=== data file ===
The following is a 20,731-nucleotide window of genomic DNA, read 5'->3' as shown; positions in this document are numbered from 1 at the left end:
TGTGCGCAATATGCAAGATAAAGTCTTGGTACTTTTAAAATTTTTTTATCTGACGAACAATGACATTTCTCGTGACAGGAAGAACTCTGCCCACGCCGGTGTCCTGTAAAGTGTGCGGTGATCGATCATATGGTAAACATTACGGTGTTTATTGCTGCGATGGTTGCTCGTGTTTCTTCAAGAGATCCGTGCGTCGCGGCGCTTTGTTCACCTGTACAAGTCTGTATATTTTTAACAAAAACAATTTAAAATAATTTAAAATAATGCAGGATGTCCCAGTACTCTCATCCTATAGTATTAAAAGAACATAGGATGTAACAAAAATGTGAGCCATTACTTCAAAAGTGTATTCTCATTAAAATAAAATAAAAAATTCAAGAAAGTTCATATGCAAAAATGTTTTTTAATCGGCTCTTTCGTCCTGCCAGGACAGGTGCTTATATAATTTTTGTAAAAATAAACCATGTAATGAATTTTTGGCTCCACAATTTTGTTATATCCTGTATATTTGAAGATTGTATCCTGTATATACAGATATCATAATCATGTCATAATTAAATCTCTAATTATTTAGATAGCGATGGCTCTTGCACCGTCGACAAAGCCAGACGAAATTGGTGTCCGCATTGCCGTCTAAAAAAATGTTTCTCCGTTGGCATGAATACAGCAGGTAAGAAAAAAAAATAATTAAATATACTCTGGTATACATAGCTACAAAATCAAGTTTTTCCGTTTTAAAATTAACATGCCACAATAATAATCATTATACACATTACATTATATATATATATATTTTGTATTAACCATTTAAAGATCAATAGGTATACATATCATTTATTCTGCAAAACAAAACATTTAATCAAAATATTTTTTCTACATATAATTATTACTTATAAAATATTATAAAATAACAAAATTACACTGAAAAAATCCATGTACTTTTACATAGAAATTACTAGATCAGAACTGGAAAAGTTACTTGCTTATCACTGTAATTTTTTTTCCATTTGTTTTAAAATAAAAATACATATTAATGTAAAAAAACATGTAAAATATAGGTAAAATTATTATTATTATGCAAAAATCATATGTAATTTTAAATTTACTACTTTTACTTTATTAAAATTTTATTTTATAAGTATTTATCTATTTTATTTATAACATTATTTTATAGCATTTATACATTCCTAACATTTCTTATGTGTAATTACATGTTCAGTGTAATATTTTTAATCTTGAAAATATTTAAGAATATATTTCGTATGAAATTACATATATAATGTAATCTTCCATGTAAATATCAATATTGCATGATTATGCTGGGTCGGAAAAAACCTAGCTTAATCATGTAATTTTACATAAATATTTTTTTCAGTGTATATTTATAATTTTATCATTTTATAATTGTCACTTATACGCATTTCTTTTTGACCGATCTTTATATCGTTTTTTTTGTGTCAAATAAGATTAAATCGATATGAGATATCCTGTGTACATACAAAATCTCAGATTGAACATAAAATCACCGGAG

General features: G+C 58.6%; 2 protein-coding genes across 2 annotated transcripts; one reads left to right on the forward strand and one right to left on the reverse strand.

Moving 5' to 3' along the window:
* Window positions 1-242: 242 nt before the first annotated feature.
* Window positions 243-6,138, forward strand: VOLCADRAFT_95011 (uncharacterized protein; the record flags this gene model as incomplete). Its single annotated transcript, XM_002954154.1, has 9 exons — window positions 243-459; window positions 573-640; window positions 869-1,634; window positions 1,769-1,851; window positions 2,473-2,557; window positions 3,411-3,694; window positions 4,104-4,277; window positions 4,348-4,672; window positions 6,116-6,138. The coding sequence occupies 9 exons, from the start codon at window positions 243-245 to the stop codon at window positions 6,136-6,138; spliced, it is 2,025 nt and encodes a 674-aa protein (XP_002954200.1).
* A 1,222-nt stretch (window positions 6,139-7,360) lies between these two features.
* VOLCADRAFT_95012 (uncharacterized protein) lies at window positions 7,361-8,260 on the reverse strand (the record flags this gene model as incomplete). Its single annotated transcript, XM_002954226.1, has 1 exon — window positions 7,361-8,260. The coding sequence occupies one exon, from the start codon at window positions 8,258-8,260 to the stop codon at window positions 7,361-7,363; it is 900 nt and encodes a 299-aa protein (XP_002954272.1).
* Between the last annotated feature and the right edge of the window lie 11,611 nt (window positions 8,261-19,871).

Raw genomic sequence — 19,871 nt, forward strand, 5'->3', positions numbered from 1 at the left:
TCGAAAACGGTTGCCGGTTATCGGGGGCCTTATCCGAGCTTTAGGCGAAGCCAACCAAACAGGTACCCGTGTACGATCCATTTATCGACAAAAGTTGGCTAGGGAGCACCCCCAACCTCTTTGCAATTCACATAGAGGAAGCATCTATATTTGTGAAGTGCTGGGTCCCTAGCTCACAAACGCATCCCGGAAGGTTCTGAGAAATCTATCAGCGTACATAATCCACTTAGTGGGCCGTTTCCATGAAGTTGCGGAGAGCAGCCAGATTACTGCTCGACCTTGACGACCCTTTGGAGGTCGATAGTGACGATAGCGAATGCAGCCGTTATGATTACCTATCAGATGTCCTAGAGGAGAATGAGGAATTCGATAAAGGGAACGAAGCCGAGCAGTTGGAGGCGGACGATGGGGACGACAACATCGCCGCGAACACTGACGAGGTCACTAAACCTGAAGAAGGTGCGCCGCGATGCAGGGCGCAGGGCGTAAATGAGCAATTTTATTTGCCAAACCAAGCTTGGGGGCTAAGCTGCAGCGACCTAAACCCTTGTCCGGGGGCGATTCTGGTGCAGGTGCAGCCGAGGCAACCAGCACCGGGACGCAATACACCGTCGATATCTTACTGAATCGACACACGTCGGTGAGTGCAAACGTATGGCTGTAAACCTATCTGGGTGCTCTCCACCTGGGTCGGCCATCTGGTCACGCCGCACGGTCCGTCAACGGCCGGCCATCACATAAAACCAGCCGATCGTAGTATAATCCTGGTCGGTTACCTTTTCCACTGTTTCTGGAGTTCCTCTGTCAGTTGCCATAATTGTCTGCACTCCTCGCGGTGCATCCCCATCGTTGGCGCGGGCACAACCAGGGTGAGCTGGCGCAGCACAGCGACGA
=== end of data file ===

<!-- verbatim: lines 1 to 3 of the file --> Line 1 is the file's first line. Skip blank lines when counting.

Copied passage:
The following is a 20,731-nucleotide window of genomic DNA, read 5'->3' as shown; positions in this document are numbered from 1 at the left end:
TGTGCGCAATATGCAAGATAAAGTCTTGGTACTTTTAAAATTTTTTTATCTGACGAACAATGACATTTCTCGTGACAGGAAGAACTCTGCCCACGCCGGTGTCCTGTAAAGTGTGCGGTGATCGATCATATGGTAAACATTACGGTGTTTATTGCTGCGATGGTTGCTCGTGTTTCTTCAAGAGATCCGTGCGTCGCGGCGCTTTGTTCACCTGTACAAGTCTGTATATTTTTAACAAAAACAATTTAAAATAATTTAAAATAATGCAGGATGTCCCAGTACTCTCATCCTATAGTATTAAAAGAACATAGGATGTAACAAAAATGTGAGCCATTACTTCAAAAGTGTATTCTCATTAAAATAAAATAAAAAATTCAAGAAAGTTCATATGCAAAAATGTTTTTTAATCGGCTCTTTCGTCCTGCCAGGACAGGTGCTTATATAATTTTTGTAAAAATAAACCATGTAATGAATTTTTGGCTCCACAATTTTGTTATATCCTGTATATTTGAAGATTGTATCCTGTATATACAGATATCATAATCATGTCATAATTAAATCTCTAATTATTTAGATAGCGATGGCTCTTGCACCGTCGACAAAGCCAGACGAAATTGGTGTCCGCATTGCCGTCTAAAAAAATGTTTCTCCGTTGGCATGAATACAGCAGGTAAGAAAAAAAAATAATTAAATATACTCTGGTATACATAGCTACAAAATCAAGTTTTTCCGTTTTAAAATTAACATGCCACAATAATAATCATTATACACATTACATTATATATATATATATTTTGTATTAACCATTTAAAGATCAATAGGTATACATATCATTTATTCTGCAAAACAAAACATTTAATCAAAATATTTTTTCTACATATAATTATTACTTATAAAATATTATAAAATAACAAAATTACACTGAAAAAATCCATGTACTTTTACATAGAAATTACTAGATCAGAACTGGAAAAGTTACTTGCTTATCACTGTAATTTTTTTTCCATTTGTTTTAAAATAAAAATACATATTAATGTAAAAAAACATGTAAAATATAGGTAAAATTATTATTATTATGCAAAAATCATATGTAATTTTAAATTTACTACTTTTACTTTATTAAAATTTTATTTTATAAGTATTTATCTATTTTATTTATAACATTATTTTATAGCATTTATACATTCCTAACATTTCTTATGTGTAATTACATGTTCAGTGTAATATTTTTAATCTTGAAAATATTTAAGAATATATTTCGTATGAAATTACATATATAATGTAATCTTCCATGTAAATATCAATATTGCATGATTATGCTGGGTCGGAAAAAACCTAGCTTAATCATGTAATTTTACATAAATATTTTTTTCAGTGTATATTTATAATTTTATCATTTTATAATTGTCACTTATACGCATTTCTTTTTGACCGATCTTTATATCGTTTTTTTTGTGTCAAATAAGATTAAATCGATATGAGATATCCTGTGTACATACAAAATCTCAGATTGAACATAAAATCACCGGAG

General features: G+C 58.6%; 2 protein-coding genes across 2 annotated transcripts; one reads left to right on the forward strand and one right to left on the reverse strand.